Imagine Brian Urlacher wearing a uniform other than the traditional Chicago Bears blue and orange.
While that’s likely difficult to picture, Urlacher, who enters the last year of his deal understands the reality he could actually be playing for a different team in 2013, and despite his desire to stay with the club, the linebacker finds the chance of free agency somewhat exciting. NFL betting lines
“I think (team president) Ted Phillips related when they had the owners meeting they’re going to wait until the season is over; see what happens, how I play (before addressing the agreement situation),” Urlacher asserted. “It’s kind of exciting. I’ve never ever been a free agent. So if I can get to free agency we’ll see what happens. I without doubt wish to finish my career here. There’s no doubt about that. But you bring in free agency and all that you just never know what’s going to happen.”
A 12-year vet, Urlacher celebrated his 34th birthday last Friday. He enters his thirteenth season with the Chicago Bears and is in the year of a 5-year extension he signed in 2008. He is ready to earn a base salary of $7.5 million in 2012 with a cap hit of $9.7 million.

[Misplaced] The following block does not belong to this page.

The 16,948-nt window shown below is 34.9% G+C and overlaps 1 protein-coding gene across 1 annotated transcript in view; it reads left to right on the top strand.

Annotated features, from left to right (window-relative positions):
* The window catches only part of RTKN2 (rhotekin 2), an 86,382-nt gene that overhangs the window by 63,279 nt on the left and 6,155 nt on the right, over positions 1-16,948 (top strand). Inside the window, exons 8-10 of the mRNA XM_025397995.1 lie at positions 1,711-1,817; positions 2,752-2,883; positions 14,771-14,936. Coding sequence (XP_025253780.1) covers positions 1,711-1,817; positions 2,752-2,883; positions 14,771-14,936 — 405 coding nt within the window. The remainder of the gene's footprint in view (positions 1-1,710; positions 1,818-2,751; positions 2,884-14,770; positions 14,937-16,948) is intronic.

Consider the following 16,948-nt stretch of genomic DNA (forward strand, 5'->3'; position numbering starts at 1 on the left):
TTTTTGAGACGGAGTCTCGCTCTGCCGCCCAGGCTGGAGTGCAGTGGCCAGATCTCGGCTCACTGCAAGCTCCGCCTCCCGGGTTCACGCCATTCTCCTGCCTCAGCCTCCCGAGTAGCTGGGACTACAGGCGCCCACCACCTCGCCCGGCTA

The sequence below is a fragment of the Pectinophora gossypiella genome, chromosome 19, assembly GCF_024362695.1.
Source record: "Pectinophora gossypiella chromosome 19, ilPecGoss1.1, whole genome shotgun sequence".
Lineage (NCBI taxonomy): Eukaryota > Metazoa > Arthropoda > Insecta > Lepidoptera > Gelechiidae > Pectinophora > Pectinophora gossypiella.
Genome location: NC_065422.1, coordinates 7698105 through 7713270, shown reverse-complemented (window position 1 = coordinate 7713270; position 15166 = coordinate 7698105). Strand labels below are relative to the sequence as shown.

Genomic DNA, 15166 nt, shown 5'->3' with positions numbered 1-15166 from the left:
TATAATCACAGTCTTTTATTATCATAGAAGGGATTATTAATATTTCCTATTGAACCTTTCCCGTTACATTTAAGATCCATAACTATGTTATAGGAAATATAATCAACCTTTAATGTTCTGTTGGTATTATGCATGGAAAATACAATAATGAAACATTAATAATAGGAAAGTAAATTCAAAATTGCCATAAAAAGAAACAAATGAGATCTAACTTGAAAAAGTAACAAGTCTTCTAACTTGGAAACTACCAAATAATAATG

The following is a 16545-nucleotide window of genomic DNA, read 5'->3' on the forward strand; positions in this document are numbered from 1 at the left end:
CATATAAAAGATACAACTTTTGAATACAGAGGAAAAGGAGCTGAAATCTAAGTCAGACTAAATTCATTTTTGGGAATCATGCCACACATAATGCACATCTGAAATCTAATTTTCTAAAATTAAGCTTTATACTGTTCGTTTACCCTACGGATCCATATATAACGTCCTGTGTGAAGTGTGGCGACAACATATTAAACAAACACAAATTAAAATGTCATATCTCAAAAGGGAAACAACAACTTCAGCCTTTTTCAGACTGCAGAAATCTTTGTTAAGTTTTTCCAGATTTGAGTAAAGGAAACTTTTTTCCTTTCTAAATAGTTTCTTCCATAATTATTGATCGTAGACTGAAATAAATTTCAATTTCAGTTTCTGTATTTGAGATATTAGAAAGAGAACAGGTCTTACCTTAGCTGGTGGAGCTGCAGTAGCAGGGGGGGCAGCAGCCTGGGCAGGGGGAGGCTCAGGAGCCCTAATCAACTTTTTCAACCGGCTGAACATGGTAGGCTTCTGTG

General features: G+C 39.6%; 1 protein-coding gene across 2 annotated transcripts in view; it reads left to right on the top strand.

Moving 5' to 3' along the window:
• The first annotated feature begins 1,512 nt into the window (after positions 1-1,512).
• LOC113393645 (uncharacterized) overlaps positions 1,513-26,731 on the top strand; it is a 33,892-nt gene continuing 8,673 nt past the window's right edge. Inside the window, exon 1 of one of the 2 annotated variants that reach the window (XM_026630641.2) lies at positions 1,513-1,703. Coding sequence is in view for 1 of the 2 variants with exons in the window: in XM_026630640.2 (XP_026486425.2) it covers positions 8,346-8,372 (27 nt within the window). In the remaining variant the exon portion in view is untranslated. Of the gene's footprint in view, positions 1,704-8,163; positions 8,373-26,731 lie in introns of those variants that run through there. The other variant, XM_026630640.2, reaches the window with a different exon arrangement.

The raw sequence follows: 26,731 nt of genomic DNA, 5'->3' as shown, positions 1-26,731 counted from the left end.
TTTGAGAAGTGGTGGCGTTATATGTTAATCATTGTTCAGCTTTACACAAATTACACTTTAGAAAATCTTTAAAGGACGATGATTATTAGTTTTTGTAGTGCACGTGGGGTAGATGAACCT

Coming off a knee injury in the 2011 season conclusion, in which he sustained damage to the medial collateral and posterior collateral ligaments in his right knee, Urlacher has collaborated sparingly in the team’s current OTA exercise programs.
Urlacher is expecting to be absolutely healthy by the time the Bears begin to train camp in July.
Having topped the 100-tackle plateau for a franchise-record 11th time in 2011 with 135 stops, Urlacher keep on to state his want is to finally retire a Bear.
“The Bears know I’d like to be here. I’ve told them that. I’ve claimed it in public, and that’s not going to change,” he revealed. “Whatever happens during the season or after the season, we’ll address it then. But they know I’d like to be here, and I suspect they need me here.”
The Bears’ intention to wait until the conclusion of the 2012 season to address the deal might appear contradictory to that. Urlacher, however, doesn’t see it that way.
Still, he’s leery of the club’s actions during the past, ie the circumstance last summer in which the team let center Olin Kreutz depart thru free agency.
Prior to joining the New Orleans Saints, Kreutz had declined more profitable offers from other teams during the past to stay with the Chicago Bears. But in spite of him making 6 Pro Bowls and beginning in a team-high 134 sequential games, the Bears made agreement offers that Kreutz’s members considered unreflective of his worth to the team.
“I realize the business side of where they’re coming from. We have got a lot of young good players here that need to get paid also. So I know how that goes,” Urlacher related. “But like I said, at the exact same time I’ve never ever been a free agent. So you also bring that into play. (Longtime franchise fixture) Olin (Kreutz) got to free agency which was a different offseason because we couldn’t be in the facility. We could not talk. So it is a little different now than his scenario. But we’ll just see what happens.”